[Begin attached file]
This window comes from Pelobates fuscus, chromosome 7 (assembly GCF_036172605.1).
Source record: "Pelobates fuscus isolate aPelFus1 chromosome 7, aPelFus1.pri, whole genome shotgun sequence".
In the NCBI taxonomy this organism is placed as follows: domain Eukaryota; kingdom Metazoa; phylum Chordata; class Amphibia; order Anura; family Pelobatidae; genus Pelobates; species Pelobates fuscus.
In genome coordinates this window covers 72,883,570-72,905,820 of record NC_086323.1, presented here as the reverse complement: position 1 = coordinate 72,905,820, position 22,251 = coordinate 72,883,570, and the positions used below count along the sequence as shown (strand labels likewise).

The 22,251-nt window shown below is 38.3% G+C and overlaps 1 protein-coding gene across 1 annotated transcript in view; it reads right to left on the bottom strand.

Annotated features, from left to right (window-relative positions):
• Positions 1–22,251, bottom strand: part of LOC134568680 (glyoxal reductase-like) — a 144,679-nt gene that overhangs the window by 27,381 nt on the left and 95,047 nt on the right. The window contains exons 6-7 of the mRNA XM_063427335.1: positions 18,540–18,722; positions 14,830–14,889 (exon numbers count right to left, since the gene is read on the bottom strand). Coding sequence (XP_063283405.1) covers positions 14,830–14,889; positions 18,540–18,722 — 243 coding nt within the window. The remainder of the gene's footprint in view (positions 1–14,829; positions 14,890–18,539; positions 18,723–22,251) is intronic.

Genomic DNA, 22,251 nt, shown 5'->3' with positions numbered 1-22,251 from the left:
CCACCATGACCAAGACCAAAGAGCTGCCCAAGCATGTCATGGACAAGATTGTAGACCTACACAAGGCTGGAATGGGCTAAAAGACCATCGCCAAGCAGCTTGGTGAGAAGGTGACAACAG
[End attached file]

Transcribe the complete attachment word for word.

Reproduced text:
This window comes from Pelobates fuscus, chromosome 7 (assembly GCF_036172605.1).
Source record: "Pelobates fuscus isolate aPelFus1 chromosome 7, aPelFus1.pri, whole genome shotgun sequence".
In the NCBI taxonomy this organism is placed as follows: domain Eukaryota; kingdom Metazoa; phylum Chordata; class Amphibia; order Anura; family Pelobatidae; genus Pelobates; species Pelobates fuscus.
In genome coordinates this window covers 72,883,570-72,905,820 of record NC_086323.1, presented here as the reverse complement: position 1 = coordinate 72,905,820, position 22,251 = coordinate 72,883,570, and the positions used below count along the sequence as shown (strand labels likewise).

The 22,251-nt window shown below is 38.3% G+C and overlaps 1 protein-coding gene across 1 annotated transcript in view; it reads right to left on the bottom strand.

Annotated features, from left to right (window-relative positions):
• Positions 1–22,251, bottom strand: part of LOC134568680 (glyoxal reductase-like) — a 144,679-nt gene that overhangs the window by 27,381 nt on the left and 95,047 nt on the right. The window contains exons 6-7 of the mRNA XM_063427335.1: positions 18,540–18,722; positions 14,830–14,889 (exon numbers count right to left, since the gene is read on the bottom strand). Coding sequence (XP_063283405.1) covers positions 14,830–14,889; positions 18,540–18,722 — 243 coding nt within the window. The remainder of the gene's footprint in view (positions 1–14,829; positions 14,890–18,539; positions 18,723–22,251) is intronic.

Genomic DNA, 22,251 nt, shown 5'->3' with positions numbered 1-22,251 from the left:
CCACCATGACCAAGACCAAAGAGCTGCCCAAGCATGTCATGGACAAGATTGTAGACCTACACAAGGCTGGAATGGGCTAAAAGACCATCGCCAAGCAGCTTGGTGAGAAGGTGACAACAG